Category: Featured

Read Florida Food & Farm’s Winter Issue

We’re excited to announce that our Winter Issue is now available on newsstands and online. In this issue, we feature: Palmetto Creek Farms – Avon Park farmer claims the finest-tasting pork is from happy pigs. Chocolate: From Bean to Bar – Single-source cacao beans roasted in-house make a world of difference in Castronovo Chocolate products. Caviar – From Florida? Two farms prove it doesn’t take a snowy landscape to produce quality fish eggs for this gourmet delight. Recipes: Can Do – Don’t waste those extra CSA vegetables, or garden goodies, because you can’t get to them. Pickle them now, and...

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Highlights from Florida Food & Farm in 2015

Can you believe that it’s already 2016? That makes it a perfect time to drink a Bloody Mary (as Jan. 1 is National Bloody Mary Day), reflect on the past year and to put an action plan together to make 2016 ridiculously amazing. While we’ve already had that Bloody Mary (and yes, it was darn delicious), our team meeting and have a roadmap for this year set up, we take this time now to look back at Florida Food & Farm and where we’ve come since our very first issue. Let’s relive the memories together. Chef Daniel Boulud looks over beans grown by Darryl Swank at Swank Specialty Produce in Loxahatchee. He prepared the beans in a chef’s luncheon on the farm. (Fall 2014) South African native Clifford Morris is sustainably raising shrimp at Florida Organic Aquaculture he runs in Fellsmere. (Fall 2014) A state treasure, Robert Moehling runs the popular Robert is Here produce market in Florida City. (Spring 2015) Beekeepers around the state are fighting a number of battles to keep bees and, in the process, help food production. (Spring 2015) Mahi-mahi is among the more prolific fish found off Florida’s coasts; it appears on most Florida menus. (Summer 2015) Dozens of varieties of heirloom mangoes are grown in South Florida backyards and in commercial groves. (Summer 2015) Tequesta Brewing Co.’s  Chancellor Ale is a top seller wherever it’s sold. Linda...

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Kai-Kai Farm Tours with the area’s hottest chefs

What better way to spend the afternoon than with one of your favorite chefs on the farm. Kai-Kai Farm, located in Indiantown, is making this happen with their monthly chef and farmer tours on the farm. Not only will you surround yourself with farm fresh produce at Kai-Kai and arouse your senses, but you’ll also go behind the scenes and will leave with a better understanding of Kai-Kai’s growing practices. To make your tour even better, you’ll be joined by Farmer Diane and one of the hottest chefs in the area (the chef changes each month), who will teach you how to take simple ingredients and make them the star of your table.  So mark your calendars now for this incredible series of tours on the farm. What: Farmer & Chef Tours of Kai-Kai Farm Where: Kai-Kai Farm, 8006 SW Kanner Hwy, Indiantown; (772) 597-1717 When: 2nd Wednesday of the month (Oct – May) Cost: Free Schedule Oct 14 – Chef Rasheed Shihada, Olive Oil of the World Nov 11 – Chef Frank Eucalitto, Cafe Chardonnay Dec 9 – Chef Jason Stocks, District Table & Bar Jan 13 – Chef Eric Grutka, Ian’s Tropical Grill Feb 10 – Chef Levent Yurdatap, Ocean Bleu March 9 – Chef Tim Lipman, Coolinary Cafe Apr 13 – Chef Adam Brown, The Cooper May 11 – Chef Rick Mace, Cafe Boulud For updated information on this series of events, visit...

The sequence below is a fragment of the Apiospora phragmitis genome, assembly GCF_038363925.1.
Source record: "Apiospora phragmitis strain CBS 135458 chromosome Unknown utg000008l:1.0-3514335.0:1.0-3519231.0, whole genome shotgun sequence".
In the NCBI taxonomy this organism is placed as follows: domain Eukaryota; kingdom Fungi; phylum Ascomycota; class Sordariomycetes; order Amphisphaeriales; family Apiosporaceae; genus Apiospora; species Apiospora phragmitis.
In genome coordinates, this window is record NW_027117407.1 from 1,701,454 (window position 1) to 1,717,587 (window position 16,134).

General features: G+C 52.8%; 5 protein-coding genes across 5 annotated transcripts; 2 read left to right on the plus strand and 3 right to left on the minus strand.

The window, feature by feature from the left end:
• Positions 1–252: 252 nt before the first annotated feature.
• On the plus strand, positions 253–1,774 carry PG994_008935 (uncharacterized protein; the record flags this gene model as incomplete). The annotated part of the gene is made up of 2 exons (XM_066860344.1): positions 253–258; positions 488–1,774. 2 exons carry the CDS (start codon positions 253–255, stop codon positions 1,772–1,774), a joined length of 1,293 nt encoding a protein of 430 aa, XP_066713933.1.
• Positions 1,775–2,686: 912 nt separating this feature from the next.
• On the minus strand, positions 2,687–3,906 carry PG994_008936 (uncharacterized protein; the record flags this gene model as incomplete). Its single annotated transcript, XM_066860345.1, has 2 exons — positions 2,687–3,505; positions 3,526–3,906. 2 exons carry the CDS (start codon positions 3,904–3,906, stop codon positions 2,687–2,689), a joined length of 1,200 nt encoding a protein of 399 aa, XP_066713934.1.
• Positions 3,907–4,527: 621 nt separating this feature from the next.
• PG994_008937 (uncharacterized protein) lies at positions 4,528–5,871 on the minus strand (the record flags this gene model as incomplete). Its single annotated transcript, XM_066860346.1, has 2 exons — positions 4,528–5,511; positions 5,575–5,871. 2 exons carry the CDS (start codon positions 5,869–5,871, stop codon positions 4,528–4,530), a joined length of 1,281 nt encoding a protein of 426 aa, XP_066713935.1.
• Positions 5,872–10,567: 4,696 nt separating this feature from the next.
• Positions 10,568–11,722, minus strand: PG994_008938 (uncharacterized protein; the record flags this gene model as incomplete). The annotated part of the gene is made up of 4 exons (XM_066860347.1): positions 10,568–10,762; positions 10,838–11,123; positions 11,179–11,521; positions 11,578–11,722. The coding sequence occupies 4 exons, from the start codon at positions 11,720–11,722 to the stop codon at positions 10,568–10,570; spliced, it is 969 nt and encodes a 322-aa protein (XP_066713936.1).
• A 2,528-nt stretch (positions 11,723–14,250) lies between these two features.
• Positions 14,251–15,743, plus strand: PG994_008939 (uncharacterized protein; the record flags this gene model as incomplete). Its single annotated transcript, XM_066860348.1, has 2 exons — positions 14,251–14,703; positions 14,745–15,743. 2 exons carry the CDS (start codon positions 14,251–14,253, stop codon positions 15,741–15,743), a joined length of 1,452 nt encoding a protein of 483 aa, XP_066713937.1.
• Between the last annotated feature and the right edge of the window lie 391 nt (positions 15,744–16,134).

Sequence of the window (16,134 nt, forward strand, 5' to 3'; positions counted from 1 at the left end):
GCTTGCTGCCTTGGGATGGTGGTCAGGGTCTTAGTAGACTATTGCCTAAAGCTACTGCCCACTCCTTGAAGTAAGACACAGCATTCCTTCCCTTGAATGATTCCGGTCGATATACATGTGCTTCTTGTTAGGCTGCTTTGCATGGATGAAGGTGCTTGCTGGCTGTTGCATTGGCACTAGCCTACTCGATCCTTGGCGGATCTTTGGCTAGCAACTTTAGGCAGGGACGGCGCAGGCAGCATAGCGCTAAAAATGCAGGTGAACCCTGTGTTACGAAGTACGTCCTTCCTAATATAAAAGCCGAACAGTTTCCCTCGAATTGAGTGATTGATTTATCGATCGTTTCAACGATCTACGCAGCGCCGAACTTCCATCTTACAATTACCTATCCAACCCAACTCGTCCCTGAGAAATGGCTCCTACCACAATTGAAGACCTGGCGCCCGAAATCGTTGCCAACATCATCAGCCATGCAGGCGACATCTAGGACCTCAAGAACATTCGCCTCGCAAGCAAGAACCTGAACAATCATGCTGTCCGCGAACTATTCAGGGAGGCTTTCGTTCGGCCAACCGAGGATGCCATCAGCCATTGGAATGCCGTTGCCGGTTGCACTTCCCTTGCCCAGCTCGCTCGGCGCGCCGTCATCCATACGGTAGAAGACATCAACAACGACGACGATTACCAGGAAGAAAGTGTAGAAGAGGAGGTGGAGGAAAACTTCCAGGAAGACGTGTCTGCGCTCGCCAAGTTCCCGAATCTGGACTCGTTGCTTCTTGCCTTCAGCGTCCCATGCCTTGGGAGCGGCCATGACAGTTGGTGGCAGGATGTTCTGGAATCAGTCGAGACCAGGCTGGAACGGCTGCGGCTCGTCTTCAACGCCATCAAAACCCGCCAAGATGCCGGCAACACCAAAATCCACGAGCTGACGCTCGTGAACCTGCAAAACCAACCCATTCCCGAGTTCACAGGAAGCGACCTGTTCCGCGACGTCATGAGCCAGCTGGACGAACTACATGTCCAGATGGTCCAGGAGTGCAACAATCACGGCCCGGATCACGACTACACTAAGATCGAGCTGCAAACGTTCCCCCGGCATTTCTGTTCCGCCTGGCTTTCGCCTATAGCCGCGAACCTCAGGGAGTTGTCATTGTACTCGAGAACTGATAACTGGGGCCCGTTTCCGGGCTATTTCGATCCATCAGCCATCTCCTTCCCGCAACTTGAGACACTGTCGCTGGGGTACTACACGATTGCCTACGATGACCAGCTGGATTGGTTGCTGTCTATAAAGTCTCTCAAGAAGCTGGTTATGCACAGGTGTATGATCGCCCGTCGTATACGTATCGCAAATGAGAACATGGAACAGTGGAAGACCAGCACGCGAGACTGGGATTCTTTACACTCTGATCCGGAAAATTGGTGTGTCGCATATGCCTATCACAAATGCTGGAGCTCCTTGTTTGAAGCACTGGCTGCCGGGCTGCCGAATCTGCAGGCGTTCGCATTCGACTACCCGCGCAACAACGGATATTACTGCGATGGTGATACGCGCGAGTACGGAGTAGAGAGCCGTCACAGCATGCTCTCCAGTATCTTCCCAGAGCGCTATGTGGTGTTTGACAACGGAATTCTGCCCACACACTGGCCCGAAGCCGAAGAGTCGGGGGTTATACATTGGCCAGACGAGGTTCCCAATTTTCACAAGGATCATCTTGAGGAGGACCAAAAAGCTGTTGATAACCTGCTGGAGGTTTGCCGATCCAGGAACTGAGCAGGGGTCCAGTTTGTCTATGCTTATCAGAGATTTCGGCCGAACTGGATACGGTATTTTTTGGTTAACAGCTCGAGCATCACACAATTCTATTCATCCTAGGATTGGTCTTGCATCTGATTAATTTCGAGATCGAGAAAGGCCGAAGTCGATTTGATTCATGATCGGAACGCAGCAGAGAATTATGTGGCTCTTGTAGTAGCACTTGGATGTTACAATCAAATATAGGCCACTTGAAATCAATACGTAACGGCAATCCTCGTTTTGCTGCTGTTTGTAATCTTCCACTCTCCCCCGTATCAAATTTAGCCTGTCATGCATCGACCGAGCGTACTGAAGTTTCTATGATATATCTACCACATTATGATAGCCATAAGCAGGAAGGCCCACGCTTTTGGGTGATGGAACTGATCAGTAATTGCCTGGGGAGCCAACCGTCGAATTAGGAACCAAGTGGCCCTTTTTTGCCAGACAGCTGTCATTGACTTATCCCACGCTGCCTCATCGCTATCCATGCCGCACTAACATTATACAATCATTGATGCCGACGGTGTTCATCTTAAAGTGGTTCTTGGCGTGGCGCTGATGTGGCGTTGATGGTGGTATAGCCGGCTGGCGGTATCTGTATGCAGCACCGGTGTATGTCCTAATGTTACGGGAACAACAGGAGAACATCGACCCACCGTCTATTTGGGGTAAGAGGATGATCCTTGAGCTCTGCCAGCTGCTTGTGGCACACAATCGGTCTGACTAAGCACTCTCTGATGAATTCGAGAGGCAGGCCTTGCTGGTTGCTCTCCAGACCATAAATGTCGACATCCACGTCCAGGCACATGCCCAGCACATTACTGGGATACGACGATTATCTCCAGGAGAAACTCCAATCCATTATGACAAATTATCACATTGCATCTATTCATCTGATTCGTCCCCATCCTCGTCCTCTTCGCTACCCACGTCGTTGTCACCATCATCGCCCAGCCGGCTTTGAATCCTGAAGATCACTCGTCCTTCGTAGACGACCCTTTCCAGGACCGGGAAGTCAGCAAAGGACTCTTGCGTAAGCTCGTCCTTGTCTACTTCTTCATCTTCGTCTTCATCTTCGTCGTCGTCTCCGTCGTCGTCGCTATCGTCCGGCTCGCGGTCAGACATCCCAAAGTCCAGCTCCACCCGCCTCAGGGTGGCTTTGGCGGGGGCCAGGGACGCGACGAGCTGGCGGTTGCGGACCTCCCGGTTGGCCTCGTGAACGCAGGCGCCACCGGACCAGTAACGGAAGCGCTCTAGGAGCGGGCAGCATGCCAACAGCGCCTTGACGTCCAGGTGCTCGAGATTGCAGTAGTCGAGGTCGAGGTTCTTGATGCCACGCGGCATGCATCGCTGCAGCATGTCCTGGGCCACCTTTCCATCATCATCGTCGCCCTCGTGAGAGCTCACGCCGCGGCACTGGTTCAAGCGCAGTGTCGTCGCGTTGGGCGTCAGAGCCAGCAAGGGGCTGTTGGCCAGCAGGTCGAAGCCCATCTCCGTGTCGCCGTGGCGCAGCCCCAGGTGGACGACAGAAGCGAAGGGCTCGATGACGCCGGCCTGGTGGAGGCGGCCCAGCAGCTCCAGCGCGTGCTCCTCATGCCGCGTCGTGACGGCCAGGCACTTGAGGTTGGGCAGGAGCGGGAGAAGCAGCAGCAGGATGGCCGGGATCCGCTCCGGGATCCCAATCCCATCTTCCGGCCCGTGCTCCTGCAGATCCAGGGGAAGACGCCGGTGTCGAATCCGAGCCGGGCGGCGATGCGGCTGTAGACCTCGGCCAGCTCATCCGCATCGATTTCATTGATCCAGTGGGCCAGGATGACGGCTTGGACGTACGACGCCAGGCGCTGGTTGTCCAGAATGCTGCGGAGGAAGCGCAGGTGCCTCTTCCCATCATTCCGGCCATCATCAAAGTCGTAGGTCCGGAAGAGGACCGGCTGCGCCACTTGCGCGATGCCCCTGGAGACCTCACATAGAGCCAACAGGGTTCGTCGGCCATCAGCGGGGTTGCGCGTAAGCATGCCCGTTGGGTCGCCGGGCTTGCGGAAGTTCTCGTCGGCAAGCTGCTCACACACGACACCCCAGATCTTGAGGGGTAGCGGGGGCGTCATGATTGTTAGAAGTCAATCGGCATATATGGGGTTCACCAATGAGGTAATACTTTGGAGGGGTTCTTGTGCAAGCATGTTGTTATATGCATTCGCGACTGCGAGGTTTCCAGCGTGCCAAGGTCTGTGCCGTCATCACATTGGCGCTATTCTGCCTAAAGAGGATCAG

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Flagler Village Farm Designed by Architect as Model for a Network of Urban Farms

When life hands you lemons, what do you do? You build urban farms. At least that’s what architect Michael Madfis did when he contracted retinitis pigmentosa, a degenerative eye disease that is slowly stealing his eyesight, leaving him legally blind. Unable to continue as an architect, Madfis, originally of Newton, Mass., decided to apply his expertise to the process of farming in residential areas. He chose farms because they are relatively inexpensive, and have a more positive impact on the environment than buildings. His goal is to create a network of sustainable, urban farms, easily copied, as part of the developing local food system in Broward County. Madfis founded the company Ft. Lauderdale Vegetables with his daughter Hayley in 2009, just as she was finishing her graduate work in urban planning. He streamlined all the elements needed to build a farm, including how-tos for getting permits and city approval with the least amount of red tape, and providing needed growing guides. Using experience he gained when he helped develop franchises such as Tony Roma’s, the Ritz-Carlton, Denny’s, and DryClean USA, he hopes to brand the farm company the same way. Madfis has created numerous urban micro-farms. One of his earlier efforts was the well-publicized 110 Farm, on the roof of the 110 Tower in Ft. Lauderdale (since dismantled). He’s used each farm’s plans as another block of knowledge to...